Where the Wild Places Are!
What is a wild place?
Have you seen one?
Ok, we know some if you have wild places IN your homes but leave the kids and pets out of it because we’re only talking about the great OUTDOORS! 🙂
“A wild place could be a 15-minute drive from home where we can walk among plants in a meadow, or a tree-lined street, or front and back yard, if landscaped with wild creatures in mind”, says University of Delaware ecology professor, Douglas Tallamy, author of Nature’s Best Hope: A New Approach to Conservation that Starts with Your Yard.
Why do we long for natural spaces, long expanses of blue sky broken only by clouds, mile after mile of evergreens or fields blooming with wildflowers, with no buildings, roadways, nor city noise to speak of? It’s how we relax, calm our minds, regulate our hormones, and lower our blood pressure. “Getting back to nature.” It is synonymous to taking a break from the rat race, the 9-5, the workweek, and all the responsibilities that come with being a human these days. Spending time in nature can benefit both your body and mind, and that includes relaxing, hiking, gardening, etc. It has been shown to reduce stress, improve confidence and self-esteem, reduce loneliness, and improve your overall mood. Remember, you don’t have to go far if you want to spend quality time out in nature. You just need to find some green space, and let nature do its thing.
So, yes, you most likely have seen a few wild spaces, even if you’ve never traveled to Alaska or Montana. Back yards and local parks are small wild spaces that connect the bigger national parks and nature reserves. Many acres are not required, but we must continue to preserve what we have and ultimately try to create more open wild places. A beautiful wild place can start right outside your door!
How to Create a Wild Space in Your Yard
We have always encouraged our followers to create open spaces in their yards where the wild things can grow. Here are a few quick steps to get started, which are also recommended by Douglas Tallamy and landscape designer Rick Darke in their book
The Living Landscape: Designing for Beauty and Biodiversity in the Home Garden.
– STOP using pesticides and herbicides.
– Designate a portion of your green lawn as a native-plant wild space.
– Replace plants that are not native, or are invasive, with plants which are native to your area.
– Leave the leaves! Leaf litter, rotting logs, and brush all provide shelter and food for many different animal and insets species.
– Water features, such as ponds, streams or manmade water areas attract wildlife.
We told ourselves we wouldn’t get bossy in this blog post, but we can’t in good faith mention the growing No Mow May movement which helps all creatures to thrive and you don’t have to do a THING to participate. Meaning, YOU JUST STOP MOWING! For one month. Or two. We’re not counting.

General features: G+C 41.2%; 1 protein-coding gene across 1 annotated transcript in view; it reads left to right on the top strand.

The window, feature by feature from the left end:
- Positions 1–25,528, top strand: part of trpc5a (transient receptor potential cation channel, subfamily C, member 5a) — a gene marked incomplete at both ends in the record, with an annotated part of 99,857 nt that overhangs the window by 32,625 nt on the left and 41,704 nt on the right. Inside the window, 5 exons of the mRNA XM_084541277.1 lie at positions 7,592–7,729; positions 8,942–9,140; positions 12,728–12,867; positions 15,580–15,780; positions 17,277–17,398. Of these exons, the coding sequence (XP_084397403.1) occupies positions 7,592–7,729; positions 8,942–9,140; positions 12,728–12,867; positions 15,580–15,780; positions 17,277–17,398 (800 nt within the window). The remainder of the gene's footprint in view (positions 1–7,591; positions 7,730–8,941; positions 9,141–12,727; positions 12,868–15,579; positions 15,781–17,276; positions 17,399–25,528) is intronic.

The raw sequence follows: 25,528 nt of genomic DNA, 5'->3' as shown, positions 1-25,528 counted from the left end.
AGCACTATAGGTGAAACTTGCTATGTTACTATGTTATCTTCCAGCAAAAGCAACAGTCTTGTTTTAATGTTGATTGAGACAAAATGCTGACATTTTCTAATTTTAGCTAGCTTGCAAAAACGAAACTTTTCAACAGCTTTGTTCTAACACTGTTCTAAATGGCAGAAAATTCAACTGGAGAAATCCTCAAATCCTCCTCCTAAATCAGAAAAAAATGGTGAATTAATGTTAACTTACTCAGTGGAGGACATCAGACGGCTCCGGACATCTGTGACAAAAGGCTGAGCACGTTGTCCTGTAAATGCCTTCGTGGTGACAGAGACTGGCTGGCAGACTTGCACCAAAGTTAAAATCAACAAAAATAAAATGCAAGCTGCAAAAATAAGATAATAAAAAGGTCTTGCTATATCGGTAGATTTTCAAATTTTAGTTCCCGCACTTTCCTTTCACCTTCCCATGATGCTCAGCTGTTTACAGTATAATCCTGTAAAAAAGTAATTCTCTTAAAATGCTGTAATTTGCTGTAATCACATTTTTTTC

Here are five great reasons to participate in #NoMowMay, by postponing lawnmowing JUST until June (we know you can do it!):
– A pause from mowing will give the wildflowers a chance to bloom and in turn nourish the bee population with a wider selection of nectar.
– Reports show that the highest number of wildflowers, and production of nectar sugar, was found on lawns that were mowed just once a month, or every four weeks.
-Allowing your lawn to rest, and thrive naturally, even for a few scant weeks, can actually drive up local bee populations and bee diversity!
-You will either save the actual time of mowing (and we all know what a CHORE that is, OR you will save the cost of one or two weeks of hiring a lawn service.
– A reduction in noise pollution! Spend time listening to nature.
Saving wild places is critical for human health and well-being, say both scientists and environmentalists. But defining what a wild place is or what the word “wilderness” means can be difficult, says Hoffman, author of Irreplaceable: The Fight to Save Our Wild Places. “If wilderness means a place untouched by humans, then none is left,” he says. Even the set-aside wildernesses where no one may have ever stepped have been altered through climate change, acid rain and other human interventions.
What was the last TRULY wild space that you’ve seen or visited? Drop us a line at firstname.lastname@example.org, share your pictures, we’d love to hear about it!
Check back here or visit us on Instagram or Facebook for updates. Honeybees are the livelihood of Little Bee of CT and so many other loyal beekeepers around the world. Without these busy, magnificent creatures, approximately one-third of our food supply would be jeopardized due to lack of cross-pollination. Don’t forget…not only do bees pollinate the food we eat directly, they also pollinate the wild plants, flowers, and clover used to feed the livestock our country depends on for meat. The pollination cycle is vast and has long-reaching implications if it’s interrupted.
Thank you again for supporting the bees and for supporting Little Bee of CT.
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